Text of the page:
Jeremy Corbyn is a frontrunner in the 8 June general election that current Prime Minister Theresa May called for the other day, and he’s been getting tough with irresponsible businesses. He’s not afraid to neglect certain voters in the system he claims is “rigged” because he knows average joes are the votes that count, so he’s been taking an anti-establishment stance in his campaign because he thinks that’ll work with the working class (although the same strategy didn’t work for Ed Miliband).

Corbyn is neglecting the ‘rich’ and ‘elite’

Corbyn can get away with losing the votes of the one percent, because they’re the one percent – they only make up one percent of the population.

He said that Southern Rail (the train line that’s been collapsing under strikes from underappreciated workers) and Philip Green (the billionaire fatcat whose business empire comprises Topshop, Topman, Burton, Miss Selfridge, Dorothy Perkins, Outfit, and more) should “be worried about a Labour government.”

Corbyn says these guys, as well as Mike Ashley and other chief executives of “a Tax-avoiding multinational corporation,” should vote Conservative and pray for “a Tory victory.” This is because they’re amoral and corrupt, and they’re “monopolising the wealth that should be shared by each and every one of us in this country.”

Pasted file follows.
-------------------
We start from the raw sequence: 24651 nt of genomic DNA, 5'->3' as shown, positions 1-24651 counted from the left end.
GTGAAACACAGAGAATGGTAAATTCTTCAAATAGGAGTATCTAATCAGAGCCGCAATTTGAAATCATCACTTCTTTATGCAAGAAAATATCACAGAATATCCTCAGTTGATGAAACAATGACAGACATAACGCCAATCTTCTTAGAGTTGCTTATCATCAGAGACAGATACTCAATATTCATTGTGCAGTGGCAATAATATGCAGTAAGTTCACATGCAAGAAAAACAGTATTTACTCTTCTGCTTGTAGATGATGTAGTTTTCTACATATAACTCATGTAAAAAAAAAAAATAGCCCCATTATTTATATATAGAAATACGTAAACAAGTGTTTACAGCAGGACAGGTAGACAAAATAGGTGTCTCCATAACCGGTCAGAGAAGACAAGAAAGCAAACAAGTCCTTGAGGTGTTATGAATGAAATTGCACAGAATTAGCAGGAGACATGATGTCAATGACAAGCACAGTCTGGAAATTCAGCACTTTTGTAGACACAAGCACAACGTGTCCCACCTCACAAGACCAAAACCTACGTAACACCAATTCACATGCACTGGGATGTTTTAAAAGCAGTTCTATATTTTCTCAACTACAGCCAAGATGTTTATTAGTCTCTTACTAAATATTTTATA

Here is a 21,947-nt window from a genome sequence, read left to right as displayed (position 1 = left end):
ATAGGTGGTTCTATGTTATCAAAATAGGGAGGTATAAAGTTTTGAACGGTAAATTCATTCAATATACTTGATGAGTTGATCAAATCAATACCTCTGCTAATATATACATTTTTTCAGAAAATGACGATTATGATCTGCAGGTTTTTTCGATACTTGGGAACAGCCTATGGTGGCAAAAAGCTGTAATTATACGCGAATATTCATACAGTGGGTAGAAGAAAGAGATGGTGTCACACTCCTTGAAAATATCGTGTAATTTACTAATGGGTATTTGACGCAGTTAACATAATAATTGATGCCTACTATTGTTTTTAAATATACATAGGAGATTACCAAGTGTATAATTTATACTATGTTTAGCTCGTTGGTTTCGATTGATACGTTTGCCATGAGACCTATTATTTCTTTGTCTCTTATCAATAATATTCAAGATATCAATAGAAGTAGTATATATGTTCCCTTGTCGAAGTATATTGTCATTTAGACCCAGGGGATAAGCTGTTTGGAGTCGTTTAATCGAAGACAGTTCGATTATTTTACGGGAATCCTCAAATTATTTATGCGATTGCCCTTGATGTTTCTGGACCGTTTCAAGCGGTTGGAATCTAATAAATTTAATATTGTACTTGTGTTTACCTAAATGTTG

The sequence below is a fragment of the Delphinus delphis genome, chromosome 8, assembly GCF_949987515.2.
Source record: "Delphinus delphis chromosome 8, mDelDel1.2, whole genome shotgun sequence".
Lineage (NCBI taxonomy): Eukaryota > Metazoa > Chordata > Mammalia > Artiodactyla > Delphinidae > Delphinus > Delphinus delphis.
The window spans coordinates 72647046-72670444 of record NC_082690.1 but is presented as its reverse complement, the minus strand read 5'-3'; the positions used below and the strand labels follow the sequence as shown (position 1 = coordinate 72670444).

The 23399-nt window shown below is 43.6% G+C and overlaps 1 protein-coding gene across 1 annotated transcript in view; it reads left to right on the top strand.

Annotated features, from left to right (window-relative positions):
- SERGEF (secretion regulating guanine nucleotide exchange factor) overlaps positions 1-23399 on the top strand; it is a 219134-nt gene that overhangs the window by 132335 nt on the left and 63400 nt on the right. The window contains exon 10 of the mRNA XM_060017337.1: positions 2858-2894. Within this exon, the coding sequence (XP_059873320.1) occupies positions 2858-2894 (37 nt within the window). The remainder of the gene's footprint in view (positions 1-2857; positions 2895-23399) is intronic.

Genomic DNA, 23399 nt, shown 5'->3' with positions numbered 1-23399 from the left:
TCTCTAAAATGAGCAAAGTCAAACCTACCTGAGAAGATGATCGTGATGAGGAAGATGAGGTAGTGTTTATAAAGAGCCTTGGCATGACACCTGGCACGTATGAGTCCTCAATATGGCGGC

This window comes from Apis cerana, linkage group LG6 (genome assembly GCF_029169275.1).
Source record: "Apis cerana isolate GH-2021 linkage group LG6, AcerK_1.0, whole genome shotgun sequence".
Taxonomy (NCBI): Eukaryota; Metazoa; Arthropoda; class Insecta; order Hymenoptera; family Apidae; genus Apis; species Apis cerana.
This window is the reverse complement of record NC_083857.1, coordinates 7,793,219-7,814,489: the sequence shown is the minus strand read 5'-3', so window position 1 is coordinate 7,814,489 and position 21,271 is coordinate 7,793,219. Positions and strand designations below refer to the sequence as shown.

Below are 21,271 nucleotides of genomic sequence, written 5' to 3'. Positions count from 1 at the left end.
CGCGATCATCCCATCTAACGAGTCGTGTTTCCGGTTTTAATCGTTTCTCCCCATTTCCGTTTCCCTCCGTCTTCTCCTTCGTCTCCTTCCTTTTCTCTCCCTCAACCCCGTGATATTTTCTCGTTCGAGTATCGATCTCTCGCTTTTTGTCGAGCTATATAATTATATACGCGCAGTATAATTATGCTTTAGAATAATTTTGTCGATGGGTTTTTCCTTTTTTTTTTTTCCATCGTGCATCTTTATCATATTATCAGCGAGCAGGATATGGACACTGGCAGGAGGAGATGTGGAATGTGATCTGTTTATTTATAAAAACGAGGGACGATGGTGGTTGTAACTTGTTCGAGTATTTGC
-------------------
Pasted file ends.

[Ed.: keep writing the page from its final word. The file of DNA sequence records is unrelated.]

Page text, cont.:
Corbyn wants to share the wealth. He wants this because sharing the wealth would make the country fair, because everyone, he says, has “a contribution to make and a life to lead” and he wants to make that possible and cut down on “poverty and homelessness.” He says that wealth “should belong to the majority and not a tiny minority.” He’ll get plenty of votes.